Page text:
By Kelly Haugh
September 11, 2001 started out like any other school day. I was in a double period of 10th grade Chemistry watching the most boring movie ever on basic lab procedures when the teacher next door walked in and told us a plane had flown into the World Trade Center. There was a brief murmur of interest at how weird it was, but we all assumed the pilot of some little puddle-jumper had majorly screwed up. No one gave it much thought.
Fifteen minutes later the same teacher burst in to say a second plane had hit the other tower and a bomb had gone off at the Pentagon, which was the rumor at the time. I looked at my friends and knew by their wide-eyed expressions that I hadn’t misheard. This was really happening, but none of us could believe it. We were all stuck on the same horrifying question: Someone blew up the Pentagon?
At the time, being told the center of our country’s defense was gone was more terrifying than knowing planes had flown into the Twin Towers. Because what could we do without the Pentagon? How much of our military’s command had been lost? No one had any answers or concrete facts. All we had were more questions. What was happening? What did it mean?
The word “terrorism” never even entered our minds. Terrorism only happened in other countries, not ours. Not my America.
As we struggled to process these senseless acts, the class erupted into a fast-flying barrage of questions – Was the Pentagon in Virginia or D.C.? – Mr. Livrone, our chemistry teacher, told us to be quiet and pay attention to the video. Pay attention? The world is exploding and he expects us to just sit there and do our work as if we aren’t terrified by all those things we didn’t know, like who attacked us and what was going to be hit next.
When class finally ended, we walked into a hallway full of kids who’d been watching everything unfold live. You could tell by their faces it was bad but what struck me most was the silence. Never have 650 students moved so quietly.
When I walked into math class I finally saw what had shocked everybody silent. It was 10:28 a.m. Tower One had just collapsed. Ironically, the first images I saw on 9/11 were the last moments of the iconic New York skyline before it crumbled into dust.
Like everyone else across the country, we spent the rest of the day glued to the TV. Lunch was especially eerie. For the first time in history, you could actually hear the newscasters on both mounted TVs relaying the latest information. The deafening din of dining students was replaced by hushed tones, as if we were all at a funeral. Which I guess, in a way, we were. A piece of everyone’s innocence died that day and we were all unconsciously mourning the loss of the safe world we’d lived in before.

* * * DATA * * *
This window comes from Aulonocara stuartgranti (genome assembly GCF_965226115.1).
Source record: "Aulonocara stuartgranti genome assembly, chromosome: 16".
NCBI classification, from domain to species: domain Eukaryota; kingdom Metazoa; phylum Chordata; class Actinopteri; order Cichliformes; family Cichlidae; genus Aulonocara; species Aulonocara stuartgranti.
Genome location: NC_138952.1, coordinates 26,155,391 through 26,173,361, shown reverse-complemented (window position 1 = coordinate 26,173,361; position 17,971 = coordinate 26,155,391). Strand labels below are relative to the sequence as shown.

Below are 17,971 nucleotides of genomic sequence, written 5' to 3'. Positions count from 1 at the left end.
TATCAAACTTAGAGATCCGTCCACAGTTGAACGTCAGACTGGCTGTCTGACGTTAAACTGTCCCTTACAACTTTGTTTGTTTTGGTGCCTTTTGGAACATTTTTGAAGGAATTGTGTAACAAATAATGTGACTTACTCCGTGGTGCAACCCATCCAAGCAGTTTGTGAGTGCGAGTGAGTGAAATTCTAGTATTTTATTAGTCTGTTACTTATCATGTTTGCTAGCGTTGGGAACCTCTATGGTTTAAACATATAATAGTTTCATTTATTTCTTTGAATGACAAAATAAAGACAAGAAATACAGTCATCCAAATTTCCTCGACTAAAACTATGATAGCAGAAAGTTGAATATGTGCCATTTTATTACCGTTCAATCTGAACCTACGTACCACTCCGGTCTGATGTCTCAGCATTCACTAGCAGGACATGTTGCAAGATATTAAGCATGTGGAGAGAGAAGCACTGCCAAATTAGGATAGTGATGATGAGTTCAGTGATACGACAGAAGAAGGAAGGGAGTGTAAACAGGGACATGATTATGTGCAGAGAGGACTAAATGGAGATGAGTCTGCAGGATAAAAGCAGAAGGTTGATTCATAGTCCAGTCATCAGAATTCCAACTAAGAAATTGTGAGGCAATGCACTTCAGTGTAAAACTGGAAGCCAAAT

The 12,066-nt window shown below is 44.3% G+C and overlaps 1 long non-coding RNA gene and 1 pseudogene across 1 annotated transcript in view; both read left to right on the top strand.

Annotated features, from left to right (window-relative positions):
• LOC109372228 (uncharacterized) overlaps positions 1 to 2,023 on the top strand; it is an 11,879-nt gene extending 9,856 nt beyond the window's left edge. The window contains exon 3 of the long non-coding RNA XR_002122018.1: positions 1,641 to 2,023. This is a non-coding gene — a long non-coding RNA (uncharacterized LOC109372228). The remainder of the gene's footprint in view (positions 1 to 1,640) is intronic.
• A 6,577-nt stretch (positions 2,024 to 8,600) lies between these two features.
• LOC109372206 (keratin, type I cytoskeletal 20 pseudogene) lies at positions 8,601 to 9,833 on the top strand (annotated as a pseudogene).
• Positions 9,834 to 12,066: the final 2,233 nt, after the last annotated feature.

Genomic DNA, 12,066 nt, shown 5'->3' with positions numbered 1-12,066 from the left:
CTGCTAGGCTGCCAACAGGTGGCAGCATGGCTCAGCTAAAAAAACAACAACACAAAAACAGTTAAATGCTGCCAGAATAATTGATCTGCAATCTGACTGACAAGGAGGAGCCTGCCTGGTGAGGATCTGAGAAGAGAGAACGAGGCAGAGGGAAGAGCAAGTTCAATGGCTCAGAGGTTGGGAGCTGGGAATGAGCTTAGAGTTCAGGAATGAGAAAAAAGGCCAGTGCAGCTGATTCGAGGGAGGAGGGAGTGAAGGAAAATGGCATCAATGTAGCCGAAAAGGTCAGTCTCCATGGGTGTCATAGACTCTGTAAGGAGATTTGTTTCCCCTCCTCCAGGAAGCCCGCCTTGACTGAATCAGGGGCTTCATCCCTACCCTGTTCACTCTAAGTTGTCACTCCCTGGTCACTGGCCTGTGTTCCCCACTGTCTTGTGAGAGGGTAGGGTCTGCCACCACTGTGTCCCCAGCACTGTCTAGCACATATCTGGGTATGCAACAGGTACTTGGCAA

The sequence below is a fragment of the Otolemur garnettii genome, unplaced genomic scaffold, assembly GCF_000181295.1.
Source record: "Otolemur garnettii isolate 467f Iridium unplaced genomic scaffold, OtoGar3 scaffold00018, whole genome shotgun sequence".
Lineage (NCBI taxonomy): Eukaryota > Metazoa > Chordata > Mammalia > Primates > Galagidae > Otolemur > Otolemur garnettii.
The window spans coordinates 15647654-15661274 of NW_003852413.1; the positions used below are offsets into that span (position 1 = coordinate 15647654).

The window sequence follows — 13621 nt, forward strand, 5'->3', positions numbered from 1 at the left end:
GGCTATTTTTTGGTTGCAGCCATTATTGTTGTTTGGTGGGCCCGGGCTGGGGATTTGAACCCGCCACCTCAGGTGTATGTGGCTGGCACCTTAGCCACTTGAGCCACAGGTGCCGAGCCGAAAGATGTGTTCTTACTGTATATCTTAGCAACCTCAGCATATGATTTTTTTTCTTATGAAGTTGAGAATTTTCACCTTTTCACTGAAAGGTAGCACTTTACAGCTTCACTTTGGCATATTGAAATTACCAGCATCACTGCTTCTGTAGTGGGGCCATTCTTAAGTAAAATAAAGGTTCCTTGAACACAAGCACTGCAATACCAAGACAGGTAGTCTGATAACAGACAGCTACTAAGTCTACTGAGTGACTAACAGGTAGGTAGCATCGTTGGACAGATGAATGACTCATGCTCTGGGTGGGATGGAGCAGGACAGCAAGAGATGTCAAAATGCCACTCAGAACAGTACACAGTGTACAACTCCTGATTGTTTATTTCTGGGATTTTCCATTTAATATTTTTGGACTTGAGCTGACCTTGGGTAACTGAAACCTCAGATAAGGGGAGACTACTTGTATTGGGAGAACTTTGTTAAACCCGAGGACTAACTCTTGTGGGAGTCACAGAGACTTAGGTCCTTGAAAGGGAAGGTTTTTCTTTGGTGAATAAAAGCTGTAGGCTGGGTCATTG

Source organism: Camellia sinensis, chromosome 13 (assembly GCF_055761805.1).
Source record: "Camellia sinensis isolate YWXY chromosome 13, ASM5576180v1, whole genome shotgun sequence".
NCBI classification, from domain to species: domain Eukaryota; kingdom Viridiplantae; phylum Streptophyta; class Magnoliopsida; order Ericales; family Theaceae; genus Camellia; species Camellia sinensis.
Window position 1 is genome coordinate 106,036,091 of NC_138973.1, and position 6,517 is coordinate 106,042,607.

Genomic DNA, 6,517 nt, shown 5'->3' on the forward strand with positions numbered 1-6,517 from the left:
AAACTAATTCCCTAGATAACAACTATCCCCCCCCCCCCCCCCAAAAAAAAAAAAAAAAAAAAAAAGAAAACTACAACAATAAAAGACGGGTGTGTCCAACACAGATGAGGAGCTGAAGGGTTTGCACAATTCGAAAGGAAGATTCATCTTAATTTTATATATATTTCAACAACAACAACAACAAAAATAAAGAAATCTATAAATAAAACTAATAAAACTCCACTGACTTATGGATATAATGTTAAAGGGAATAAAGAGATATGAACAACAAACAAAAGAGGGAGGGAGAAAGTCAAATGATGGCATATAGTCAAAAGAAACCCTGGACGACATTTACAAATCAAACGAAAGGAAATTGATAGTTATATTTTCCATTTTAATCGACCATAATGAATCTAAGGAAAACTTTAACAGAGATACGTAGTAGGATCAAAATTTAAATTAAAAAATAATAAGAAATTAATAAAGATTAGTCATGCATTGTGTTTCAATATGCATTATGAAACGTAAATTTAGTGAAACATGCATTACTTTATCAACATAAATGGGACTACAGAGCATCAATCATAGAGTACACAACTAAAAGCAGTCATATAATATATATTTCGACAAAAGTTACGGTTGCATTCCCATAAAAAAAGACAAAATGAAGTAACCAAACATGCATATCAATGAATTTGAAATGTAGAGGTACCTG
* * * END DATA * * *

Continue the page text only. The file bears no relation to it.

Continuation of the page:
If there were any doubt the last few hours had changed everything, sixth period English was the proof. By then we all knew Flight 93 had crashed in Somerset County, but the news was reporting there was still another plane lost over Pittsburgh. If a small, rural town like Shanksville could have a plane dropped on it then Freeport certainly wasn’t out of the question. Nowhere was really safe anymore, and all we could do was wait for another newsflash to announce the next casualty.
We were in the middle of discussing those very thoughts when a deafening roar overhead shattered any illusions of safety we still had. The entire class froze for half a heartbeat as we braced ourselves for a plane to fly into the school. Then almost in unison, the room became of flurry of activity as students hurdled desks in a mad sprint to the windows. But we were too late.
I wouldn’t know until I got home that the low-flying plane that scared the life out of us was actually two military jets. Normally the sight and sound of our servicemen patrolling the sky would have been reassuring, and to an extent it was. But for months afterward, every time we’d hear the rumble of a plane overhead, everyone would hold their breath and look up, all the while praying it wouldn’t fall out of the sky.